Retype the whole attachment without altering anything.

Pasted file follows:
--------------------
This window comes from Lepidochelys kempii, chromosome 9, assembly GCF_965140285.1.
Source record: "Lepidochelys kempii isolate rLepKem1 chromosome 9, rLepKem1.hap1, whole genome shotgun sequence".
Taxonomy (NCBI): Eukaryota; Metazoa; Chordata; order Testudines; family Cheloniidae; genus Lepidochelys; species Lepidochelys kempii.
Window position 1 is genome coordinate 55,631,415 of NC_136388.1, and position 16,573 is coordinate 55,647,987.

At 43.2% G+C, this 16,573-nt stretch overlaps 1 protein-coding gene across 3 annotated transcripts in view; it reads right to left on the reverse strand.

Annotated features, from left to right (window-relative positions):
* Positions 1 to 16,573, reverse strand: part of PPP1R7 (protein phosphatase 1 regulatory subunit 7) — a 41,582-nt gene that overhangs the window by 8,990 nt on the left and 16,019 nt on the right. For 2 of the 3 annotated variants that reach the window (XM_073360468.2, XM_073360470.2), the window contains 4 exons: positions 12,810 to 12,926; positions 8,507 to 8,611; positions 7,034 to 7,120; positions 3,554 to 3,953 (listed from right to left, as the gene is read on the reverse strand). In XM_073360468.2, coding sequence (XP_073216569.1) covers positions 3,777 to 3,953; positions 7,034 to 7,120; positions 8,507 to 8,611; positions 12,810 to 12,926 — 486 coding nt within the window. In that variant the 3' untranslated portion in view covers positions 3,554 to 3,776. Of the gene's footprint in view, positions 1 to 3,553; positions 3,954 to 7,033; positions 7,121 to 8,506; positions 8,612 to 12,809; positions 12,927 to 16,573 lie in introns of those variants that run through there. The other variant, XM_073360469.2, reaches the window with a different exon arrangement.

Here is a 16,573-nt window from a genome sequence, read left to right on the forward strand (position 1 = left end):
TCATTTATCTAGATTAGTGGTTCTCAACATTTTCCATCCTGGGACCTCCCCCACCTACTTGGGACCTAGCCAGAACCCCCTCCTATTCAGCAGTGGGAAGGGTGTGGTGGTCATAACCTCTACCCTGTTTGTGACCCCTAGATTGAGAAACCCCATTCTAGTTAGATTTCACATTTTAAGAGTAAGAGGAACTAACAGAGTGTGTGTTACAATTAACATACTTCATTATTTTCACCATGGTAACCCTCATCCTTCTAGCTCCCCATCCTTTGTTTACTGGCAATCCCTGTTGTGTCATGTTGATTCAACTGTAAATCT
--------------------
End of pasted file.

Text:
This window comes from Lepidochelys kempii, chromosome 9, assembly GCF_965140285.1.
Source record: "Lepidochelys kempii isolate rLepKem1 chromosome 9, rLepKem1.hap1, whole genome shotgun sequence".
Taxonomy (NCBI): Eukaryota; Metazoa; Chordata; order Testudines; family Cheloniidae; genus Lepidochelys; species Lepidochelys kempii.
Window position 1 is genome coordinate 55,631,415 of NC_136388.1, and position 16,573 is coordinate 55,647,987.

At 43.2% G+C, this 16,573-nt stretch overlaps 1 protein-coding gene across 3 annotated transcripts in view; it reads right to left on the reverse strand.

Annotated features, from left to right (window-relative positions):
* Positions 1 to 16,573, reverse strand: part of PPP1R7 (protein phosphatase 1 regulatory subunit 7) — a 41,582-nt gene that overhangs the window by 8,990 nt on the left and 16,019 nt on the right. For 2 of the 3 annotated variants that reach the window (XM_073360468.2, XM_073360470.2), the window contains 4 exons: positions 12,810 to 12,926; positions 8,507 to 8,611; positions 7,034 to 7,120; positions 3,554 to 3,953 (listed from right to left, as the gene is read on the reverse strand). In XM_073360468.2, coding sequence (XP_073216569.1) covers positions 3,777 to 3,953; positions 7,034 to 7,120; positions 8,507 to 8,611; positions 12,810 to 12,926 — 486 coding nt within the window. In that variant the 3' untranslated portion in view covers positions 3,554 to 3,776. Of the gene's footprint in view, positions 1 to 3,553; positions 3,954 to 7,033; positions 7,121 to 8,506; positions 8,612 to 12,809; positions 12,927 to 16,573 lie in introns of those variants that run through there. The other variant, XM_073360469.2, reaches the window with a different exon arrangement.

Here is a 16,573-nt window from a genome sequence, read left to right on the forward strand (position 1 = left end):
TCATTTATCTAGATTAGTGGTTCTCAACATTTTCCATCCTGGGACCTCCCCCACCTACTTGGGACCTAGCCAGAACCCCCTCCTATTCAGCAGTGGGAAGGGTGTGGTGGTCATAACCTCTACCCTGTTTGTGACCCCTAGATTGAGAAACCCCATTCTAGTTAGATTTCACATTTTAAGAGTAAGAGGAACTAACAGAGTGTGTGTTACAATTAACATACTTCATTATTTTCACCATGGTAACCCTCATCCTTCTAGCTCCCCATCCTTTGTTTACTGGCAATCCCTGTTGTGTCATGTTGATTCAACTGTAAATCT